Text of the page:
The Worldwide Association of NT User Groups (WANTUG) will hold a half-day, in-depth training workshop for developers and ISVs at UniForum '97 on Mar. 11 that explores two areas of interest for Unix and NT professionals: porting Unix applications to Microsoft Windows NT and ActiveX technologies.
This workshop has been added to the UniForum '97 lineup in San Francisco because developers and IS managers are increasingly seeing a mix of Unix and NT in the real world. Most IS shops still need the obvious advantages of Unix--performance, clustering, scalability, robust systems management tools, widespread applications support and the ability to handle very large databases. As the NT environment matures, however, it is meeting some of those same challenges, and its other strengths are becoming more apparent: low cost, integration with Microsoft's desktop applications and easy administration.
More and more sites are looking to closely integrate the two environments to enable application, data and file sharing between NT and Unix clients and servers. If your site is one of these, then this workshop and the information it contains will be of great interest to you and your enterprise. Registration information is available by going back to the UniForum home page and clicking on the UniForum '97 banner.
Porting in-house Unix applications to NT is still relatively rare, and is considered to be a fairly radical approach.
Porting Applications to NT
At this point in the evolution of NT, porting in-house Unix applications to NT is still relatively rare, and is considered to be a fairly radical approach. Unix-to-NT porting hasn't taken off yet because NT hasn't been mature enough to handle the robust Unix applications used at most IS shops. With the release of NT 3.5 and 4.0, the situation is changing.
This portion of the workshop will address how to deal with many of the factors that determine the difficulty of porting Unix applications to NT, including:
- Complexity and number of lines of code in an application
- How closely it adheres to Unix programming standards
- How dependent the code is on a particular flavor of Unix or hardware architecture
- The complexity of the interclient communications code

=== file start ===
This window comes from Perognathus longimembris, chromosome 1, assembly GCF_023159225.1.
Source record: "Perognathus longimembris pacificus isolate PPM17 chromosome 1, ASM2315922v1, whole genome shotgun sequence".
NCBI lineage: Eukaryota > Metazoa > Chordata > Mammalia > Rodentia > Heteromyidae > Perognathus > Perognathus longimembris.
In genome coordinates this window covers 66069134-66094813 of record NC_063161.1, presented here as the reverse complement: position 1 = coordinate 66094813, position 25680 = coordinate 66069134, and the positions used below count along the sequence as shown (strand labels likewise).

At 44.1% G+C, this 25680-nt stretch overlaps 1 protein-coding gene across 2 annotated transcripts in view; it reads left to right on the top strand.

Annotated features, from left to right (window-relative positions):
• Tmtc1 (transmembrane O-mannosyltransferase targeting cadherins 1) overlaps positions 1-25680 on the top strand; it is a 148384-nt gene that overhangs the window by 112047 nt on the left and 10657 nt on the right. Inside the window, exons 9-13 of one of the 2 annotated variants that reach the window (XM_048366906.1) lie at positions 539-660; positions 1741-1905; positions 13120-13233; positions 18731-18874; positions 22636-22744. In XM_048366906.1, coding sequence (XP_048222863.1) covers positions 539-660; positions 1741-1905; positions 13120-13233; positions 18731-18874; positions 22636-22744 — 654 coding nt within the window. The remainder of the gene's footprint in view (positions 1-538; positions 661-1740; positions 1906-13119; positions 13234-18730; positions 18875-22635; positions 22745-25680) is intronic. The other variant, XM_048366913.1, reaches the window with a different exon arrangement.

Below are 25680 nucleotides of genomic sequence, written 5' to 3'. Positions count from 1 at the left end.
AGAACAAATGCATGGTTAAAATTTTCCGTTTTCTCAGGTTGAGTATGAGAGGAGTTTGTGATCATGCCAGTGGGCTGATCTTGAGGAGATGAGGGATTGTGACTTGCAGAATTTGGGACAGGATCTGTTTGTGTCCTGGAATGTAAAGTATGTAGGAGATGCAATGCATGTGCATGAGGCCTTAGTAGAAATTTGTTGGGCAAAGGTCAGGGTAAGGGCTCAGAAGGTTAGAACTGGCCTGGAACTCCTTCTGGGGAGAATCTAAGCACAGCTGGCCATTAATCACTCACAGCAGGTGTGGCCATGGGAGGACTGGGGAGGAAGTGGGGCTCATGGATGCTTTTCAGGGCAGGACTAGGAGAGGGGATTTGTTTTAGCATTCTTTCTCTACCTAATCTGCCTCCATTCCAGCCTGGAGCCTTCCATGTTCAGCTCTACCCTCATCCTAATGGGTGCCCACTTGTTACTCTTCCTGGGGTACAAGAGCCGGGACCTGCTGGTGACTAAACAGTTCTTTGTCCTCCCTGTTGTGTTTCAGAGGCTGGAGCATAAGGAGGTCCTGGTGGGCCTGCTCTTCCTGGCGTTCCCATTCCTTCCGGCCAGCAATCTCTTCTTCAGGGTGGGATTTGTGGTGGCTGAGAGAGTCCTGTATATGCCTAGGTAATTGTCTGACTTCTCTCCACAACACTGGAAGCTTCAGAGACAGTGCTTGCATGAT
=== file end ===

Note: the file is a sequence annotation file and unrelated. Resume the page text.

- The differences between character-based and GUI-based applications
ActiveX is a set of technologies that integrates software components in a networked environment, regardless of the language in which they were created. This integration enables content and software developers to easily create interactive applications and Web sites. The Component Object Model (COM) and Distributed Component Object Model (DCOM) are the foundation of ActiveX, which addresses the development of Internet and intranet applications.
This segment of the workshop will present the core ActiveX technologies, including:
- COM and DCOM, the underlying distributed object model for ActiveX
- The Microsoft remote procedural call
- NTLM; Standard Security Provider Interface
- Structured storage, a rich transaction-based hierarchical file format
- Registry, a database of COM components and their configuration information
- Monikers, which provide for persistent, intelligent names
- Automation, which allows objects to expose the functionality of high-level programming languages and scripting environments
WANTUG will also be on the exhibit floor with an informational booth and is expected to play a role in the Windows NT Partners Pavilion at the show.
Coordinating these events for WANTUG is its president, Charles Kelly, who is also executive director of the Advanced Systems User Group in Annandale, VA. Kelly is also a computer scientist at the National Science Foundation (NSF).
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